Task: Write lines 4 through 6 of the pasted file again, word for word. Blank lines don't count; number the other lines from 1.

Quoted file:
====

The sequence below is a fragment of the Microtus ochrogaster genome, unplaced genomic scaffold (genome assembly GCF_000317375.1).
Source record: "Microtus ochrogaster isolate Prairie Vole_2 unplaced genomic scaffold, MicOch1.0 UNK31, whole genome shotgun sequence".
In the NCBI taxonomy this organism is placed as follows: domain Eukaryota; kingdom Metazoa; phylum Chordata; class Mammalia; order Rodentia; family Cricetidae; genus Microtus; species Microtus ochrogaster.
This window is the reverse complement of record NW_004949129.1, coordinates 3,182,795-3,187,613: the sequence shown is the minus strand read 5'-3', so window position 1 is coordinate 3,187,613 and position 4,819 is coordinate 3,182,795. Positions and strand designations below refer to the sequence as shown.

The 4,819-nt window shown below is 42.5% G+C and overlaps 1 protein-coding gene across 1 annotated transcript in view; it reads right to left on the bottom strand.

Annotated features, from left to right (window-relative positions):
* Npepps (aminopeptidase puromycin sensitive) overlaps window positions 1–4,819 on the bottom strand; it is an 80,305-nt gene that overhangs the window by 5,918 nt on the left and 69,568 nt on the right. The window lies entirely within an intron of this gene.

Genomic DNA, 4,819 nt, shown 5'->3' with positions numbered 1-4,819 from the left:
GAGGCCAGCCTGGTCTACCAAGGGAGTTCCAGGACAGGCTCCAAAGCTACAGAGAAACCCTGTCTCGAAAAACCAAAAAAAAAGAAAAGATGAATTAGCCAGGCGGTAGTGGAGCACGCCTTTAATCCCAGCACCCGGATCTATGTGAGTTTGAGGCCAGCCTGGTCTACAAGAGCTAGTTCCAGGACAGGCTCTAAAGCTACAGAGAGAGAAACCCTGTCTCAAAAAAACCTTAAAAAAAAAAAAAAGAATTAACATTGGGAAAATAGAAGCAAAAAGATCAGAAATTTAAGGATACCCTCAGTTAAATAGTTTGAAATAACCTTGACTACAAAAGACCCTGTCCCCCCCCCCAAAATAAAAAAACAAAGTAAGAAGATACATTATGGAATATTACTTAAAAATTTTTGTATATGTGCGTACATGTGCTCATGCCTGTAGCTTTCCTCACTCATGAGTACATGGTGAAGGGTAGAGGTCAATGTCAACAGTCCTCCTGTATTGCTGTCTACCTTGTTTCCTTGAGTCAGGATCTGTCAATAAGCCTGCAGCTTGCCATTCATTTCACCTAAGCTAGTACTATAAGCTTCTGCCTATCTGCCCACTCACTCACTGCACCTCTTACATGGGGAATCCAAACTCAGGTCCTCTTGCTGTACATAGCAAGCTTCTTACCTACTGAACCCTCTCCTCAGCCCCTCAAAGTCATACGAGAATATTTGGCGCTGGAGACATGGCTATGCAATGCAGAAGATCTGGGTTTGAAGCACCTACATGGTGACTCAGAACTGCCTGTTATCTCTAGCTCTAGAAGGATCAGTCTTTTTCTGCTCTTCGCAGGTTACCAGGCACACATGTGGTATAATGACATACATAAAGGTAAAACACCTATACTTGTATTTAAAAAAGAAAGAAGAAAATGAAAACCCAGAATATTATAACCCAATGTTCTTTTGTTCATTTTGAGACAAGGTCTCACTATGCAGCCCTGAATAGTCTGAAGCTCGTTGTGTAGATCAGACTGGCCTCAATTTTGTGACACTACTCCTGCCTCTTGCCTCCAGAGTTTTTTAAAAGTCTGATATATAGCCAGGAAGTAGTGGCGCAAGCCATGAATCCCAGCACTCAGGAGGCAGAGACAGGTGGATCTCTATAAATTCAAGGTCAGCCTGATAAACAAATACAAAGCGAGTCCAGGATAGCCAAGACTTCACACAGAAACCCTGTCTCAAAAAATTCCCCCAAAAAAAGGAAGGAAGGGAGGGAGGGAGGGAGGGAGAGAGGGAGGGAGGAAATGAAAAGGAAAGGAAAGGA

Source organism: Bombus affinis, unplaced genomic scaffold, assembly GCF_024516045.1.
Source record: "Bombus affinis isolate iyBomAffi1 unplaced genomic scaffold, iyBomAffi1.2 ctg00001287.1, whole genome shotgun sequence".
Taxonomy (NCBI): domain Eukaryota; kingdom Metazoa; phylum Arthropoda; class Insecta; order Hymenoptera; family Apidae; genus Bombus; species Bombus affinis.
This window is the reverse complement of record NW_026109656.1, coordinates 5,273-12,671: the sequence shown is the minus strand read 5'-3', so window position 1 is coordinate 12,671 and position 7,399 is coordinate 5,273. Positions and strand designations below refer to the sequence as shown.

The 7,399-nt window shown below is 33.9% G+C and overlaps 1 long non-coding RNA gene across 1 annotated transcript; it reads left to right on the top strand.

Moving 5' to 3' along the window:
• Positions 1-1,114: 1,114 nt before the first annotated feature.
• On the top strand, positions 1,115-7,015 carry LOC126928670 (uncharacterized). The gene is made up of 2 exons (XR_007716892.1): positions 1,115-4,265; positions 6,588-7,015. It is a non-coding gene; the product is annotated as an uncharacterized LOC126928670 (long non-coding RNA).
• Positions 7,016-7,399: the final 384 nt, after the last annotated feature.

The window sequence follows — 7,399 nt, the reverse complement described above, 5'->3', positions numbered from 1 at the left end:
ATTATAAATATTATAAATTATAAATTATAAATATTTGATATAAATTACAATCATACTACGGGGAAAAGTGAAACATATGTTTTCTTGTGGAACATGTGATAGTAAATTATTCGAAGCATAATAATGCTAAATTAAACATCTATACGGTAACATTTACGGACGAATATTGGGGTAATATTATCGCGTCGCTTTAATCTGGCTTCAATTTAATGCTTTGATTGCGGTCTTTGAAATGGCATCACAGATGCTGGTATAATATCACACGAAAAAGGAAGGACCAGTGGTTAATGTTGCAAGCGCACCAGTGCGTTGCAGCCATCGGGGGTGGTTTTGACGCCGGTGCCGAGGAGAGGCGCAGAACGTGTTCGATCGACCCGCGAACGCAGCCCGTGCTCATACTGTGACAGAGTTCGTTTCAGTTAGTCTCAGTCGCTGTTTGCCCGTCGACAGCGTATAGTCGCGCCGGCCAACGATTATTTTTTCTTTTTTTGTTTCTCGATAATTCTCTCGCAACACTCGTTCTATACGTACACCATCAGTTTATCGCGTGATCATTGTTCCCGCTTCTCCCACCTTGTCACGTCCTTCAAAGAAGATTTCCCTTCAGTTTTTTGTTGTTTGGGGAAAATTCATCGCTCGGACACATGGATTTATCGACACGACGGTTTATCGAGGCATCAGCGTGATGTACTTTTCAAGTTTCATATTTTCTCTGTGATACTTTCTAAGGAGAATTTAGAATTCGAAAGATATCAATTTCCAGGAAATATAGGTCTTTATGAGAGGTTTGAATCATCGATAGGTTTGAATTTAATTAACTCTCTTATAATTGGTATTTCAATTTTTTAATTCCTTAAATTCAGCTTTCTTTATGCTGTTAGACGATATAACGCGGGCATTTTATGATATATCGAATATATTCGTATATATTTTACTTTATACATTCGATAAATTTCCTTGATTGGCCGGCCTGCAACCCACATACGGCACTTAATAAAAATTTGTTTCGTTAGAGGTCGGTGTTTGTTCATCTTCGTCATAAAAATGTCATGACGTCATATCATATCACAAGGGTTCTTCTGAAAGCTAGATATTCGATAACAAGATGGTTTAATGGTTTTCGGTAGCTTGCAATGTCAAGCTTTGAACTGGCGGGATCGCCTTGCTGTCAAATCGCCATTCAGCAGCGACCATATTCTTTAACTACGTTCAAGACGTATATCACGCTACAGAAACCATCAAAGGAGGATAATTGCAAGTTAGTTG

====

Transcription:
This window is the reverse complement of record NW_004949129.1, coordinates 3,182,795-3,187,613: the sequence shown is the minus strand read 5'-3', so window position 1 is coordinate 3,187,613 and position 4,819 is coordinate 3,182,795. Positions and strand designations below refer to the sequence as shown.

The 4,819-nt window shown below is 42.5% G+C and overlaps 1 protein-coding gene across 1 annotated transcript in view; it reads right to left on the bottom strand.

Annotated features, from left to right (window-relative positions):